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The_Radiation_Specialist
2005-Dec-22, 12:30 PM
This question appeared in my mind when I looked at sky last night:
If we can clearly see stars such as Sirius and Rigel from earth with unaided eye, Then why cant wee see the very bright centre of Milky way? Shouldnt there be a very bright clound of stars(center of milky way) visible from earth every night?

ryanmercer
2005-Dec-22, 12:42 PM
That is a good question.

PhantomWolf
2005-Dec-22, 01:15 PM
The major reasons are that the galaxy we are in is a disc shape (well a disc with arms) and we're in it. That means we see it as a line. If you look at the dark night sky (you need to have few lights nearby) you'll see the ribbon of the Milky Way any night that is clear and dark, so in a way you can see it. Of cause the actual center is quite a way from us due to our position out in one of the arms and depending on the time of year the sun is between us and it. It's not really totally obvious to the naked eye however as there is a lot of dust and gas between it and us and so it is just like the rest of the ribbn of the Milky Way. Astronomers generally can find it though. ;)

tofu
2005-Dec-22, 01:16 PM
In fact, we can see most of the Milkyway, and let me tell you, it is a beautiful and amazing sight! The last time I was able to see it was in 2004, after hurrican Ivan hit and knocked out the power for miles and miles around. You can also see the Andromeda galaxy with the naked eye.

Unfortunately, with the street lights back on, all you can see are the really bright stars. It's sad.

At any rate, as you might expect, if there are more stars in the center of the galaxy, then there is more stuff to make stars at the center of the galaxy. In other words, more dust to obscure stars. So that's the reason it's dim, but I assure you, it's there. I've seen it.

Jason Thompson
2005-Dec-22, 01:18 PM
The centre of the galaxy is visible from somewhere on Earth every night. If memory serves it lies in the constellation of saggitarius as seen from Earth, though I am open to correction on that point. Where and when it is visble is determined by the rotation of the Earth, the tilt of the Earth's axis relative to the plane of the solar system, and the angle of the solar system relative to the galactic plane.

However, it is not so bright because a) it is considerably further away than the other stars in the sky, and b) there is also a large amount of dust in the galaxy, which tends to obscure more distant objects. There is a large dust lane between us and the galactic centre.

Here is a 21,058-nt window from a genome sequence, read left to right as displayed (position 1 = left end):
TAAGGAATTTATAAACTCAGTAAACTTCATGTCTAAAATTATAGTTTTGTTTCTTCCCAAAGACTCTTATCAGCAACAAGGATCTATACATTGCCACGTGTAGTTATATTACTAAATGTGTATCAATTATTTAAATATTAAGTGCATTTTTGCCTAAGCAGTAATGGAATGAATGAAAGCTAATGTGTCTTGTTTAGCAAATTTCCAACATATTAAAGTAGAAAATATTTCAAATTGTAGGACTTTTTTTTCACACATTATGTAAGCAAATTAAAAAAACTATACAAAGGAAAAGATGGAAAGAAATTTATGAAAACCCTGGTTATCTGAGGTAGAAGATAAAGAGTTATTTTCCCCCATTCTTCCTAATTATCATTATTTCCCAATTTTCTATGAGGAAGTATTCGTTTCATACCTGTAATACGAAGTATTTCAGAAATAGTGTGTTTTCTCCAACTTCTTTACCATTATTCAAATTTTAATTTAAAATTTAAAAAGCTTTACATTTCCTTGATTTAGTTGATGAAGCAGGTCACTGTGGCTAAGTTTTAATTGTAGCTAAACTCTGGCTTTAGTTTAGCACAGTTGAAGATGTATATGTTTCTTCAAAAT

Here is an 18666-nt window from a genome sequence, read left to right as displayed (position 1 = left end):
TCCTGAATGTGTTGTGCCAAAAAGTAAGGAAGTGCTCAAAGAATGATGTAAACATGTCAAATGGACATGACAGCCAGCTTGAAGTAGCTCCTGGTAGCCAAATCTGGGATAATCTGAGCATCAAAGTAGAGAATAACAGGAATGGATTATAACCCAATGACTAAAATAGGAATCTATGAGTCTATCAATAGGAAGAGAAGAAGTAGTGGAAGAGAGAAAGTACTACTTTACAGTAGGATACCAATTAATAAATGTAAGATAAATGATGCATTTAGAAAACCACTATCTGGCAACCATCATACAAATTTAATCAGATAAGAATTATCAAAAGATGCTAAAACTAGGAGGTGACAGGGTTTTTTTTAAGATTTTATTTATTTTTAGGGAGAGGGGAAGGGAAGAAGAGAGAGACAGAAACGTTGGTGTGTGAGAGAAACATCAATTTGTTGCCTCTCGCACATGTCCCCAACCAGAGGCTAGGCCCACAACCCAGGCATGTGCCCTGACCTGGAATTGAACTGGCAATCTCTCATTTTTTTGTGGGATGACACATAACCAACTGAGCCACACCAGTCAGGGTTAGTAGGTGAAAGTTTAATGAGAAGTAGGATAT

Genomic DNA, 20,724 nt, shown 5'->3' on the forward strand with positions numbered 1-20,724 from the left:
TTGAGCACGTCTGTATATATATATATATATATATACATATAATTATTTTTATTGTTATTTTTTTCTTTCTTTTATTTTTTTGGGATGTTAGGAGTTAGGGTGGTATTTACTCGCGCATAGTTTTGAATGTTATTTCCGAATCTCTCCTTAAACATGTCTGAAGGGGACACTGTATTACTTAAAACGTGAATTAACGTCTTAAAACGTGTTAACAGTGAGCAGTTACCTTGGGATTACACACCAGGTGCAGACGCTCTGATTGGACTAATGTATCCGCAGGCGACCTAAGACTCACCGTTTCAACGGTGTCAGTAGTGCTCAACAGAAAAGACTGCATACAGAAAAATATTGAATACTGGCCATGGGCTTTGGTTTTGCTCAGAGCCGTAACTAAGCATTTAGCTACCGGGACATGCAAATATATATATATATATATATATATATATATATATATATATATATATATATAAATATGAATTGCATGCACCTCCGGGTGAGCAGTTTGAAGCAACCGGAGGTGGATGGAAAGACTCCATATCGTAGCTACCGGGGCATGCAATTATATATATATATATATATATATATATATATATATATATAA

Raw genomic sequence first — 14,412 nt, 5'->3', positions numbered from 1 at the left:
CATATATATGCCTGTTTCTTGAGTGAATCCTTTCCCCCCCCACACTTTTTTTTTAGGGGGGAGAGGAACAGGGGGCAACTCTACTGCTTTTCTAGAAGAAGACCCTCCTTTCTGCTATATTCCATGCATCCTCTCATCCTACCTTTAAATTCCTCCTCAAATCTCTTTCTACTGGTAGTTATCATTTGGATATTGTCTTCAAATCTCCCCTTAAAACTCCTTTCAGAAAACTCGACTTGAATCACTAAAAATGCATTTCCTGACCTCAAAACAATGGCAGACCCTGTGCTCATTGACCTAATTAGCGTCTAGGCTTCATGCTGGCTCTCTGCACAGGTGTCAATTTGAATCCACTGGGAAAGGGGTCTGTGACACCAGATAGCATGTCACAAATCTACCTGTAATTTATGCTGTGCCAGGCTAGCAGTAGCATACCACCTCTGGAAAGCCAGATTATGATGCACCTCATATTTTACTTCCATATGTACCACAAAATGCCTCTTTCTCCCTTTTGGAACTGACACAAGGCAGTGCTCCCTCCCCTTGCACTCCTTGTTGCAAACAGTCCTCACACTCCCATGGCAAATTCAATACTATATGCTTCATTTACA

If you travel to a more favourable location for observing, such as one where the centre of the galaxy is favourably placed at a sensible hour (generally more equatorial lattitudes I believe), and where there are no sources of light pollution for some distance, you will see the galactic centre.

ngc3314
2005-Dec-22, 01:35 PM
This question appeared in my mind when I looked at sky last night:
If we can clearly see stars such as Sirius and Rigel from earth with unaided eye, Then why cant wee see the very bright centre of Milky way? Shouldnt there be a very bright clound of stars(center of milky way) visible from earth every night?

You just need different eyes - in the infrared, radio, and X-ray bands, it's very prominent. But for optical astronomy, there is a downside to living out in the disk of a spiral galaxy. There are several spiral arms' worth of dust-laden interstellar matter between here and the center. Pack that much stuff between here and the Sun and you'd need binoculars to pick it out. As one poster already said, we can see enough of the surrounding stars in the central bulge to make the Sagittarius Milky Way something special even to the naked eye.

Hamlet
2005-Dec-22, 05:03 PM
This question appeared in my mind when I looked at sky last night:
If we can clearly see stars such as Sirius and Rigel from earth with unaided eye, Then why cant wee see the very bright centre of Milky way? Shouldnt there be a very bright clound of stars(center of milky way) visible from earth every night?

A lot of visible light coming from the galactic center is obscured by dust. However, by looking at the right wavelengths we can see into the center of the galaxy. The Spitzer Space Telescope (http://www.spitzer.caltech.edu/), which operates in the infrared, has started to provide some very interesting glimpses into the heart of the Milky Way (http://www.nasa.gov/vision/universe/starsgalaxies/spitzerf-20051213.html).

Tim Thompson
2005-Dec-22, 09:03 PM
Indeed, we cannot see the center of the Milky Way in eyeball, visible light, because it is enshrouded in thick clouds of dust. However, the center of the Milky Way is visible in wavelengths that penetrate the dust.


UCLA Galactic Center Group (http://www.astro.ucla.edu/~jlu/gc/index.shtml); they can see the stars orbiting the supermassive black hole at the center of the Galaxy, and derive its mass by orbital mechanics.
X-Ray Mosaic Of Galactic Center (http://chandra.harvard.edu/photo/2002/gcenter/); the CHANDRA X-ray telescope can see the X-ray emission from hot material surrounding the central black hole.
Spitzer Exposes Our Galaxy's Deepest Secrets (http://www.nasa.gov/vision/universe/starsgalaxies/spitzerf-20051213.html); the infrared Spitzer Space Telescope can see star clusters hidden behind the dust that shrouds the galactic center region.
A size of ~1AU for the radio source Sgr A* at the centre of the Milky Way (http://adsabs.harvard.edu/cgi-bin/nph-bib_query?bibcode=2005Natur.438...62S&db_key=AST&d ata_type=HTML&format=&high=4366fa465119620); Zhi-Qiang Shen, et al., Nature 438(7064): 62-64, November 2005. Millimeter wave astronomy reveals the material in close contact with the black hole, allowing a measure of the intrinsic size of the source (probably an accretion disk) that surrrounds the central black hole.